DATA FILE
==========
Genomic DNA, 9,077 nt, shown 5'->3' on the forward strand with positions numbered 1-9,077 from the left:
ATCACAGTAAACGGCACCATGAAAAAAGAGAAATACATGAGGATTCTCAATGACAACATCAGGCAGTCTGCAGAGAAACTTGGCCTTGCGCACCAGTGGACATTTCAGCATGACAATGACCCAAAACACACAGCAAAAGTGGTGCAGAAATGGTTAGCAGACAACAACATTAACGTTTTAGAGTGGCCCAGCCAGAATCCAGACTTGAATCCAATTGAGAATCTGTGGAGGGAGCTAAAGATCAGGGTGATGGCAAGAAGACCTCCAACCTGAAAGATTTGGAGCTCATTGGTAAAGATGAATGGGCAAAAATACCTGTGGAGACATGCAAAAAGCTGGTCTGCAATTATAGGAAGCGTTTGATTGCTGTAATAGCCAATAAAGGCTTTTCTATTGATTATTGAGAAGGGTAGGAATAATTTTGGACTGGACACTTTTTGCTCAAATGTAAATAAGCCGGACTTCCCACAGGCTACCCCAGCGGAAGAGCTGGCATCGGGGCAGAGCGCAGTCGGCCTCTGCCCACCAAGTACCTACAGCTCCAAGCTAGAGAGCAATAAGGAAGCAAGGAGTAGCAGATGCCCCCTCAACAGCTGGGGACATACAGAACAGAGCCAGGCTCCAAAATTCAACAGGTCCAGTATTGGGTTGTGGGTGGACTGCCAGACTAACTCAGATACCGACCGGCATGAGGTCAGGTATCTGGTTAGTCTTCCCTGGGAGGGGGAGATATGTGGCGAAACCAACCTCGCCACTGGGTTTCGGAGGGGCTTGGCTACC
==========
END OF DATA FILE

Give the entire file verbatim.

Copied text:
Genomic DNA, 9,077 nt, shown 5'->3' on the forward strand with positions numbered 1-9,077 from the left:
ATCACAGTAAACGGCACCATGAAAAAAGAGAAATACATGAGGATTCTCAATGACAACATCAGGCAGTCTGCAGAGAAACTTGGCCTTGCGCACCAGTGGACATTTCAGCATGACAATGACCCAAAACACACAGCAAAAGTGGTGCAGAAATGGTTAGCAGACAACAACATTAACGTTTTAGAGTGGCCCAGCCAGAATCCAGACTTGAATCCAATTGAGAATCTGTGGAGGGAGCTAAAGATCAGGGTGATGGCAAGAAGACCTCCAACCTGAAAGATTTGGAGCTCATTGGTAAAGATGAATGGGCAAAAATACCTGTGGAGACATGCAAAAAGCTGGTCTGCAATTATAGGAAGCGTTTGATTGCTGTAATAGCCAATAAAGGCTTTTCTATTGATTATTGAGAAGGGTAGGAATAATTTTGGACTGGACACTTTTTGCTCAAATGTAAATAAGCCGGACTTCCCACAGGCTACCCCAGCGGAAGAGCTGGCATCGGGGCAGAGCGCAGTCGGCCTCTGCCCACCAAGTACCTACAGCTCCAAGCTAGAGAGCAATAAGGAAGCAAGGAGTAGCAGATGCCCCCTCAACAGCTGGGGACATACAGAACAGAGCCAGGCTCCAAAATTCAACAGGTCCAGTATTGGGTTGTGGGTGGACTGCCAGACTAACTCAGATACCGACCGGCATGAGGTCAGGTATCTGGTTAGTCTTCCCTGGGAGGGGGAGATATGTGGCGAAACCAACCTCGCCACTGGGTTTCGGAGGGGCTTGGCTACC